DocuSign lays off 6% of workforce as reported private equity takeover talks stall

DocuSign has revealed that it’s laying off 6% of its workforce, impacting some 400 employees.

In an SEC filing, the e-signature software company said that the “restructuring plan” will mainly impact those in its sales and marketing teams, and is likely to cost DocuSign between $28 and $32 million in terms of severance payouts, benefits, and other associated costs.

The announcement comes as amid growing rumors that DocuSign was the target of a $13 billion takeover bid, with private equity firms Bain Capital and Hellman & Friedman reportedly jostling for the deal — however, Reuters reported yesterday that their interest had cooled after failing to reach an agreement on the fee.

As with many companies during the pandemic, DocuSign’s fortunes soared due to the sudden push toward remote everything, hitting a market cap of more than $60 billion in 2021. But reality finally hit as the world transitioned back to something close to normality, with DocuSign’s valuation nestling closer to its pre-pandemic level in around the $10 billion mark.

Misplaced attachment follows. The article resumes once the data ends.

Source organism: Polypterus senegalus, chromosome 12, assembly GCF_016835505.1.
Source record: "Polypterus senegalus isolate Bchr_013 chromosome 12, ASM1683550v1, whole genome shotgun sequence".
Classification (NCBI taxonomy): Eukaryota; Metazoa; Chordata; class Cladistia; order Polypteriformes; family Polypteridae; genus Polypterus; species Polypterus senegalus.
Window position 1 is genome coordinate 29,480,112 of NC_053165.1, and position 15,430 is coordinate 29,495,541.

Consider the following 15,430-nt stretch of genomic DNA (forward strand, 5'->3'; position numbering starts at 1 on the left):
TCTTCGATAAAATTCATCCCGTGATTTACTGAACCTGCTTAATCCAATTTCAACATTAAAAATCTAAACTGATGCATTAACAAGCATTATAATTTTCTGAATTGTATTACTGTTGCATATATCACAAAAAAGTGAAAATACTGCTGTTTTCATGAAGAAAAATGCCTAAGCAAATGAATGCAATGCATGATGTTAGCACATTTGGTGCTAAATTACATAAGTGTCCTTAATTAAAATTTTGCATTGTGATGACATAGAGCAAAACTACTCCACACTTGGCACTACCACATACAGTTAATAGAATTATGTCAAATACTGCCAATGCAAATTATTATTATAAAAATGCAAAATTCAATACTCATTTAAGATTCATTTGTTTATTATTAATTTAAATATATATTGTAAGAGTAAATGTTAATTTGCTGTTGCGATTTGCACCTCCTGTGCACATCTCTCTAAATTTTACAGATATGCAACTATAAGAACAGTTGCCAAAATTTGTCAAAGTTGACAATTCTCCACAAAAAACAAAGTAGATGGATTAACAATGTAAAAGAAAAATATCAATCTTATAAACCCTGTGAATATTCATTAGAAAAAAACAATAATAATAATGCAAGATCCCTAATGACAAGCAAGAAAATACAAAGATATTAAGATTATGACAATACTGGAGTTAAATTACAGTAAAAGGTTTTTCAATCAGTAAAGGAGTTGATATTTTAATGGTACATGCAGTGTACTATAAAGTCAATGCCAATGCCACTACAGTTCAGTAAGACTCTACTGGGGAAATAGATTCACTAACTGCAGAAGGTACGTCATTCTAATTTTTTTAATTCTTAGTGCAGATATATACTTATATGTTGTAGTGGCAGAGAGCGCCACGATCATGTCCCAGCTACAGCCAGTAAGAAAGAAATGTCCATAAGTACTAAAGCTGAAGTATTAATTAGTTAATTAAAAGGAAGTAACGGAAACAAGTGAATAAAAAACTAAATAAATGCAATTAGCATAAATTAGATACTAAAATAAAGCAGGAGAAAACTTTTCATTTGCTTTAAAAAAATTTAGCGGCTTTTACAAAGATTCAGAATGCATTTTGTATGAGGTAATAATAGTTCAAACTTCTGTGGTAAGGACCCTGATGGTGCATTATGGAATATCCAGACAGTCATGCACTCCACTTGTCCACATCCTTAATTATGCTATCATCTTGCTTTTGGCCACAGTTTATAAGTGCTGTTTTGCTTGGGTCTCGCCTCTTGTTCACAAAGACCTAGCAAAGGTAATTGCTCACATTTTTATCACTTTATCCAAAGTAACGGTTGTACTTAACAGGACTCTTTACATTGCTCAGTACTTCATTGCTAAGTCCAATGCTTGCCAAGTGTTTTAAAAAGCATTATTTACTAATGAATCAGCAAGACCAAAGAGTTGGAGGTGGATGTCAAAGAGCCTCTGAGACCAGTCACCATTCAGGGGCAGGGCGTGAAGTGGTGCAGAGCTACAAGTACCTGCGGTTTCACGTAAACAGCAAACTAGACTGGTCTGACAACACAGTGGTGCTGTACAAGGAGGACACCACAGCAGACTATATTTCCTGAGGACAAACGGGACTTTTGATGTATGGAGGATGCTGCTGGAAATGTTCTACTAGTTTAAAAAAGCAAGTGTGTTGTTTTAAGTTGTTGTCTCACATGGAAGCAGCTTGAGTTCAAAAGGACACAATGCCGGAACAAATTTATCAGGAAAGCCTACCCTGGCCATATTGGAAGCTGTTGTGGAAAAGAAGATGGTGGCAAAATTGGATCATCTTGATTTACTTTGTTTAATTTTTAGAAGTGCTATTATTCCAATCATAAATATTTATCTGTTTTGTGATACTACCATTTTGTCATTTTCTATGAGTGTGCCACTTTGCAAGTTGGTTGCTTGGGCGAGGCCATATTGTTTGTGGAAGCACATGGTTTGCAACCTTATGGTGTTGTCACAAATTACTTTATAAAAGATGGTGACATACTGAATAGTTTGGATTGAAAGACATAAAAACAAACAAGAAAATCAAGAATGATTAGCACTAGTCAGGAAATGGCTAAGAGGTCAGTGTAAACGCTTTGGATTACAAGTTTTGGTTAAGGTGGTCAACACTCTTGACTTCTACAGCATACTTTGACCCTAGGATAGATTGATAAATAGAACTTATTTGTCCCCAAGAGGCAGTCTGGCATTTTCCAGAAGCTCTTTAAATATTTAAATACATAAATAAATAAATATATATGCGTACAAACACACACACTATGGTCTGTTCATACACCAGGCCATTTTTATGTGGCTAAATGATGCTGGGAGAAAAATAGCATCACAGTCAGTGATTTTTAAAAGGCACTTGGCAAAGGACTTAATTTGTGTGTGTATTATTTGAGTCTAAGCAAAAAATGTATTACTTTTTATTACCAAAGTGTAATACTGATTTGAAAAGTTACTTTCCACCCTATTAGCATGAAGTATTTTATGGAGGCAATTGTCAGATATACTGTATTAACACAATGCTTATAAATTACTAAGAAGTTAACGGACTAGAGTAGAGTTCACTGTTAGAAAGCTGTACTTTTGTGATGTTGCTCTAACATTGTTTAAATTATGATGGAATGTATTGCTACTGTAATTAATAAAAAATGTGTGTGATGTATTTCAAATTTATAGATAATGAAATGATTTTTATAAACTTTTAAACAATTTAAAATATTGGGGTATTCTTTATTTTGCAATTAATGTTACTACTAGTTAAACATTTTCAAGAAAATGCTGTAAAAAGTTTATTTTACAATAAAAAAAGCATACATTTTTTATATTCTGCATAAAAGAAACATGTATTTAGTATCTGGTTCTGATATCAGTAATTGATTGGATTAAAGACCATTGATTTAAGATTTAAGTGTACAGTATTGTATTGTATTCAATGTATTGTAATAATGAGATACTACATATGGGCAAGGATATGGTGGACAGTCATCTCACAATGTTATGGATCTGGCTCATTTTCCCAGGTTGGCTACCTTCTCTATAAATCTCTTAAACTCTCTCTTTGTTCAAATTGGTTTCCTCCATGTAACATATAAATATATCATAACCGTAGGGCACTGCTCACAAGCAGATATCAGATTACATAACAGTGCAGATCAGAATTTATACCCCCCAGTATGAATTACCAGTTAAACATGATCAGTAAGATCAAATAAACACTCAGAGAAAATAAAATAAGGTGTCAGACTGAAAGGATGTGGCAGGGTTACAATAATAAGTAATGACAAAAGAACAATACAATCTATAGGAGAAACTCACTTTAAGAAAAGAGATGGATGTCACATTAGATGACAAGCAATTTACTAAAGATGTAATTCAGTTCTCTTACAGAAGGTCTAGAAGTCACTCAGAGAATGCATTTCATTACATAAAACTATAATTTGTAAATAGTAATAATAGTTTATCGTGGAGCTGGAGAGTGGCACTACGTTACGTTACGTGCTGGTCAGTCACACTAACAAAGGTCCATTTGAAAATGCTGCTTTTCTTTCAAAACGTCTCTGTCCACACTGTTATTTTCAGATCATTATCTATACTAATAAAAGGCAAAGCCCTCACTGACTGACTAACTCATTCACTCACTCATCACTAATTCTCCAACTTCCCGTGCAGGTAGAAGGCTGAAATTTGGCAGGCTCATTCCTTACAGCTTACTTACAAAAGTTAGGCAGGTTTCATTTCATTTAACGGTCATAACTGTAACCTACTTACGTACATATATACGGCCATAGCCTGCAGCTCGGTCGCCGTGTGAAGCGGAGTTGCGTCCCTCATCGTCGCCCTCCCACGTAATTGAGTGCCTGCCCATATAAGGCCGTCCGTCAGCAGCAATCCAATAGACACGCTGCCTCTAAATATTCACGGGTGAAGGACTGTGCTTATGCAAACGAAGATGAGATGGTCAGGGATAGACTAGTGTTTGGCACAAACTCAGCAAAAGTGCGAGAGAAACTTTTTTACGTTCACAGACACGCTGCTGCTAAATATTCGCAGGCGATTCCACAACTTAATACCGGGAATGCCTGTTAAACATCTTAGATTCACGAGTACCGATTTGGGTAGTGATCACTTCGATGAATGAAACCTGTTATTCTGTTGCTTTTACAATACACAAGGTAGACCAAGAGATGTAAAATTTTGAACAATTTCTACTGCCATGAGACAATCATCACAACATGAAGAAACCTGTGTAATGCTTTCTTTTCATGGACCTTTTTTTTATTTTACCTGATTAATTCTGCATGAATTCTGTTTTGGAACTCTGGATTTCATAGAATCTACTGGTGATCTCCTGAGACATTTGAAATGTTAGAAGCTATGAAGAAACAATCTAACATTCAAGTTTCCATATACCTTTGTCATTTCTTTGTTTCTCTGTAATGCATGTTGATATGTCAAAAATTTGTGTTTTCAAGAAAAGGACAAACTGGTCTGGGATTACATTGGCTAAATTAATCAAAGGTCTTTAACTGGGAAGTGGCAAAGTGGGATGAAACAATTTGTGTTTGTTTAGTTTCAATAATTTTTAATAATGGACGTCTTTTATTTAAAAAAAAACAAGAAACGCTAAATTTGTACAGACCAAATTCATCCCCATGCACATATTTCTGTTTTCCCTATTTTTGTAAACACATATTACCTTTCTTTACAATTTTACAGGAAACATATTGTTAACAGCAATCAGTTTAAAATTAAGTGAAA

It’s also worth noting that DocuSign is the latest in a line of tech companies to undergo more than one round of layoffs as they look to cut costs. The company laid off 9% of its workforce in late 2022 followed by a further 10% just months later.

DocuSign says that this latest round of layoffs is designed to “strengthen and support its financial and operational efficiency,” and that it expects to “meet or exceed” its financial guidance at its Q4 2023 earnings next month.

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